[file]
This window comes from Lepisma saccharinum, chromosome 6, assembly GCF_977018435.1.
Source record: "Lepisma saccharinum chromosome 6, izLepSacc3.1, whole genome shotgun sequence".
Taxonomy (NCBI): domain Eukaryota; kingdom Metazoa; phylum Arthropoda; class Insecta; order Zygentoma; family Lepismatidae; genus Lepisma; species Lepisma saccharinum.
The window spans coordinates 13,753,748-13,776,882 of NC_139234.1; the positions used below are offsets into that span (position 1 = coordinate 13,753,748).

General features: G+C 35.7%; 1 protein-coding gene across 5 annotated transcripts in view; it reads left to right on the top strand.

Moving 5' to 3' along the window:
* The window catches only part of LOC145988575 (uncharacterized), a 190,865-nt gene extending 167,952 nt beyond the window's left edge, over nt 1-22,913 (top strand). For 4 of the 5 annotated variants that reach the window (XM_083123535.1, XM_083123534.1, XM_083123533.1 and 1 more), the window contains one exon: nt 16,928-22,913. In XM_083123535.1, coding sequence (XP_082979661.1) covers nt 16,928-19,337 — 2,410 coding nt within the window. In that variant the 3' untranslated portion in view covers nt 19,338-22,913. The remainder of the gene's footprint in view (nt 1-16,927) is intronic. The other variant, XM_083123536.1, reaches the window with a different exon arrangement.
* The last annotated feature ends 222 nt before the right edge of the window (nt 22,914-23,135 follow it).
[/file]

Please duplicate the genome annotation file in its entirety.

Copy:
This window comes from Lepisma saccharinum, chromosome 6, assembly GCF_977018435.1.
Source record: "Lepisma saccharinum chromosome 6, izLepSacc3.1, whole genome shotgun sequence".
Taxonomy (NCBI): domain Eukaryota; kingdom Metazoa; phylum Arthropoda; class Insecta; order Zygentoma; family Lepismatidae; genus Lepisma; species Lepisma saccharinum.
The window spans coordinates 13,753,748-13,776,882 of NC_139234.1; the positions used below are offsets into that span (position 1 = coordinate 13,753,748).

General features: G+C 35.7%; 1 protein-coding gene across 5 annotated transcripts in view; it reads left to right on the top strand.

Moving 5' to 3' along the window:
* The window catches only part of LOC145988575 (uncharacterized), a 190,865-nt gene extending 167,952 nt beyond the window's left edge, over nt 1-22,913 (top strand). For 4 of the 5 annotated variants that reach the window (XM_083123535.1, XM_083123534.1, XM_083123533.1 and 1 more), the window contains one exon: nt 16,928-22,913. In XM_083123535.1, coding sequence (XP_082979661.1) covers nt 16,928-19,337 — 2,410 coding nt within the window. In that variant the 3' untranslated portion in view covers nt 19,338-22,913. The remainder of the gene's footprint in view (nt 1-16,927) is intronic. The other variant, XM_083123536.1, reaches the window with a different exon arrangement.
* The last annotated feature ends 222 nt before the right edge of the window (nt 22,914-23,135 follow it).